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James Valenti: A Life on the Road

Updated: Sep 10, 2020

Tenor James Valenti talks about traveling, vocal health, Europe, and more. Watch James Valenti’s Masterclass

Opera singers are often on the road more than they are at home. How have you found to maintain some sense of grounding and stability when you are never in the same place for very long?

It’s important to have hobbies and interests outside of opera and the theatre. This art form is all encompassing and you get the opportunity to study other languages, history, and enrich yourself with other cultures. So I immerse myself. I visit local restaurants, try local cuisine, visit museums, go to local sporting events and make friends totally outside of my business.

I also think you have to be the kind of person that is truly comfortable being alone and cherishes “me time”. I do! I like making my own schedule and falling into a routine. Making a routine for yourself is very important.

Valenti singing with soprano Anna Netrebko

Let’s say you have a six-week contract away from home. What do you make sure to pack?

Depends on the weather. One of my favorite extended contracts was in 2015 when I made my debut at the Teatro Colon in Buenos Aires. I had the privilege to spend nearly seven weeks in that gorgeous city. It reminds me of Paris, because of the architecture, but with tropical weather, palm trees and flowers everywhere. It was Nov, but it was summer down there. I packed many bathing suits, linen shirts and shorts. I also always pack a small high density foam roller for when I do yoga each morning as it helps me with back tension and really helps open up the lower back. In BA, I was singing Pinkerton so I had many free days when they were staging Act 2, to explore the city. I took Tango lessons, watched Polo matches, ate great steaks and did a lot of shopping. I made friends with locals who showed me all around. I also had plenty of time to lounge at the pool and read many books. It was a paid vacation!

Traveling can be hard on the voice. Dry air in planes and cars as well as changes in climate and altitude can create difficult singing circumstances. How do you prepare so that you arrive on day one of rehearsal in the best possible shape?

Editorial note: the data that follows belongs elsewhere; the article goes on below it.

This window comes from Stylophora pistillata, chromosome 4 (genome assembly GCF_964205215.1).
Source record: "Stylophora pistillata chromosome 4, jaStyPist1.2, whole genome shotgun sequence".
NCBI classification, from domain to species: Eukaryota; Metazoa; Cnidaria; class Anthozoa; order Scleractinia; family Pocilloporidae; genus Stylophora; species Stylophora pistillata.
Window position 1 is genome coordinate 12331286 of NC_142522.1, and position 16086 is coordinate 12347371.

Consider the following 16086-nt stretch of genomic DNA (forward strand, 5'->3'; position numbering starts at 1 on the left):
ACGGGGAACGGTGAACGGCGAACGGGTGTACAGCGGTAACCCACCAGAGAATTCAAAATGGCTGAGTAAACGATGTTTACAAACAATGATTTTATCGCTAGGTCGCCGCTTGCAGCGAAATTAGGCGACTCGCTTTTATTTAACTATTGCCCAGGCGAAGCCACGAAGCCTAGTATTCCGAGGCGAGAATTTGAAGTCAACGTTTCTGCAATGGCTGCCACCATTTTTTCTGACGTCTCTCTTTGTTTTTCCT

Hydration! Sleep and hydration. People often ask what I do to stay healthy and there are many other things like eating ginger, black currant glycerin lozenges, exercise, but I feel that 95% of it is simply staying well hydrated and getting quality sleep. So just drink a lot of water on the flight and keep it clear coming out. Try to sleep on the plane. But I am quite tall and honestly I NEVER sleep well on planes. I simply can’t get comfortable, even on first class flights. Sleep aids like Ambien and various over the counter P.M. drugs can help combat jet lag for the first few days and reset your circadian rhythm, but ultimately they are sedatives and not true natural sleep.Very different brain wave patterns than natural sleep and not as restorative.

Valenti as Pinkerton in Madama Butterfly.

You have frequently performed in Europe. What differences do you find between the rehearsal process in Europe versus in the United States?

Most theatres in Europe operate in the stagione repertoire system. Meaning they plug you into a production they have been doing for decades. I call it, “opera just add water”. You typically only get a few days of rehearsal and the direction is “on this line, stand here, then stand here”. Not a lot of stimulating artistic creativity. You must find it for yourself. Often you don’t get an orchestra rehearsal or even time on stage until the actual performance!! It is trial by fire! Unless it is a new production or a remount of something not done for many years (which also happens more often now), you don’t get much rehearsal at all. So you must know your role well and have it in your body. In the USA when working at regional theatres you often get a few weeks of rehearsal and time to really create something and build relationships with your colleagues.

If you had the ability to talk to your 25-year-old self, what advice would you give?

Don’t be afraid to say no. Be patient and save more of your money.

What do you believe is the most often overlooked skill a singer should have?

The ability to adapt and accept criticism. You must have belief in yourself, your abilities and very thick skin. As singers, we have voice teachers, coaches, conductors and managers constantly telling us what we are doing poorly. You must be able to take this, process it and hear it without letting it rattle you or shake your confidence. Without taking it as an attack or take personally. Easy to impart, difficult to apply.

Watch for James Valenti’s Masterclass

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